Bioethanol from Dried Household Food Waste Applying Non-isothermal Simultaneous Saccharification and Fermentation at High Substrate Concentration
- 227 Downloads
Household food waste (HFW) a complex biomass containing soluble sugars, lipids, proteins, cellulose, was used for bioethanol production at high substrate concentration and low enzyme loadings. HFW was subjected to microwave digestion (121 °C, 15 min) at 20 % (w/v) substrate concentration in the presence or absence of dilute sulfuric acid. The whole slurry was hydrolyzed and simultaneously saccharified and fermented using 5 and 10 FPU/g dry HFW. Enzymatic hydrolysis resulted in glucose yields in the range of 44–47 % of the theoretical (based on potential glucose content in the HFW) for both enzyme loadings tested, indicating that enzyme loadings lower than 10 FPU/g HFW could be used. During SSF tests the highest ethanol production (23.12 g/L) was obtained from the pretreated in the presence of dilute sulfuric acid HFW at 10 FPU/g HFW. In an attempt to protect the soluble fraction from possible decomposition and increase ethanol concentration, hot water treatment and higher substrate concentrations were examined. At optimal pretreatment conditions (100 °C, 60 min), glucose yields of 54.69 and 58.39 % (of the theoretical based on potential glucose content in the HFW) were achieved at 30 and 50 % w/v substrate concentration, respectively, which corresponds to an ethanol production of 17.44 and 31.03 g/L, respectively. In order to overcome the technical difficulties due to high initial viscosity of the material, when operating hydrolysis and fermentation at high initial substrate concentrations, a non-isothermal simultaneous saccharification and fermentation process operating in fed-batch mode was applied at 40 % (w/v) final substrate concentration, resulting in 42.66 g/L (or 107 g/kg HFW) ethanol production.
KeywordsBioethanol Household food waste High solids Fed batch non-isothermal simultaneous saccharification and fermentation
This work is based on the research that was carried out in the framework of a LIFE + project entitled: «Development and demonstration of an innovative method of converting waste into bioethanol» Waste2Bio, (LIFE 11 ENV/GR/000949, 2012–2015), which is co-financed by the European Commission. The authors would like to thank Novozymes Corporation for generously providing the cellulase enzyme samples.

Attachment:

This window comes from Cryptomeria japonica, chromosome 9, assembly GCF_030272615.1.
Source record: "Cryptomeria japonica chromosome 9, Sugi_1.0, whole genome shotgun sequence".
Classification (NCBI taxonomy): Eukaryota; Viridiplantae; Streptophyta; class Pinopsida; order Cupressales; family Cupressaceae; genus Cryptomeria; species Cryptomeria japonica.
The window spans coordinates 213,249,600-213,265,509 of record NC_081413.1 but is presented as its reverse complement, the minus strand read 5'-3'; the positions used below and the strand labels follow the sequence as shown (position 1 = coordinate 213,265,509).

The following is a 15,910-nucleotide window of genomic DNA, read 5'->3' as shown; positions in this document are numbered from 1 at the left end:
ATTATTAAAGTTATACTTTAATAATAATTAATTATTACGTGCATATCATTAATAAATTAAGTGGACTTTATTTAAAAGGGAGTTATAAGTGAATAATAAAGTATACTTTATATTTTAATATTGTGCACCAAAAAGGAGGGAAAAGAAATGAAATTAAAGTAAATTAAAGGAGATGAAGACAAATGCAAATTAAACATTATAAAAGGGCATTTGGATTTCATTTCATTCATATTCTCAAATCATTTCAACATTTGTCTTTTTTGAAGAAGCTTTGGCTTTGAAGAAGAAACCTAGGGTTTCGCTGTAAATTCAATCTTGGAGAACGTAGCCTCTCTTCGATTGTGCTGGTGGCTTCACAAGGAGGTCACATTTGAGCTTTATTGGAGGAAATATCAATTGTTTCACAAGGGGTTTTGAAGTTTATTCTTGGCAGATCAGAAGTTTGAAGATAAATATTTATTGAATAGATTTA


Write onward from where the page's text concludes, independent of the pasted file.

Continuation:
- 2.European Commission: Green paper—on the management of bio-waste in the European Union. Brussels (Belgium), 3 December 2008 (COM(2008) 811 final)Google Scholar
- 3.Lin, C.S.K., Pfaltzgraff, L.A., Herrero-Davila, L., Mubofu, E.B., Abderrahim, S., Clark, J.H., Koutinas, A.A., Kopsahelis, N., Stamatelatou, K., Dickson, F., Thankappan, S., Mohamed, Z., Brocklesby, R., Luque, R.: Food waste as a valuable resource for the production of chemicals, materials and fuels. Current situation and global perspective. Energy Environ. Sci. 6, 426–464 (2013)CrossRefGoogle Scholar
- 5.Commission, European: Directive 2003/30/EC of the European parliament and of the council of 8 May 2003 on the promotion of the use of biofuels or other renewable fuels for transport. Off. J. Eur. Union L. 123, 42–46 (2003)Google Scholar
- 12.Sotiropoulos, A., Malamis, D., Loizidou, M.: Pilot scale demonstration of food waste drying at household level. In: VENICE2012 Fourth International Symposium on Energy from Biomass and Waste, San Servolo, Venice, Italy, 12–15 November 2012Google Scholar
- 14.AOAC: Official Methods of Analysis of the Association of Official Analytical Chemists, 15th edn. AOAC Inc, USA (1990)Google Scholar
- 16.Sluiter, A., Hames, B., Ruiz, R., Scarlata, C., Sluiter, J., Templeton, D., Crocker, D.: Determination of structural carbohydrates and lignin in biomass. Technical report NREL/TP-510-42618 (2012)Google Scholar
- 24.Zheng, Y., Pan, Z., Zhang, R., Labavitch, J.M., Wang, D., Teter, S.A., Jenkins, B.M.: Evaluation of different biomass materials as feedstock for fermentable sugar production. Appl. Biochem. Biotechnol. 136–140, 423–435 (2007)Google Scholar
- 28.Wu, A., Lee, Y.Y.: Nonisothermal simultaneous saccharification and fermentation for direct conversion of lignocellulosic biomass to ethanol. Appl. Biochem. Biotechol. 70–72, 1109–1117 (1988)Google Scholar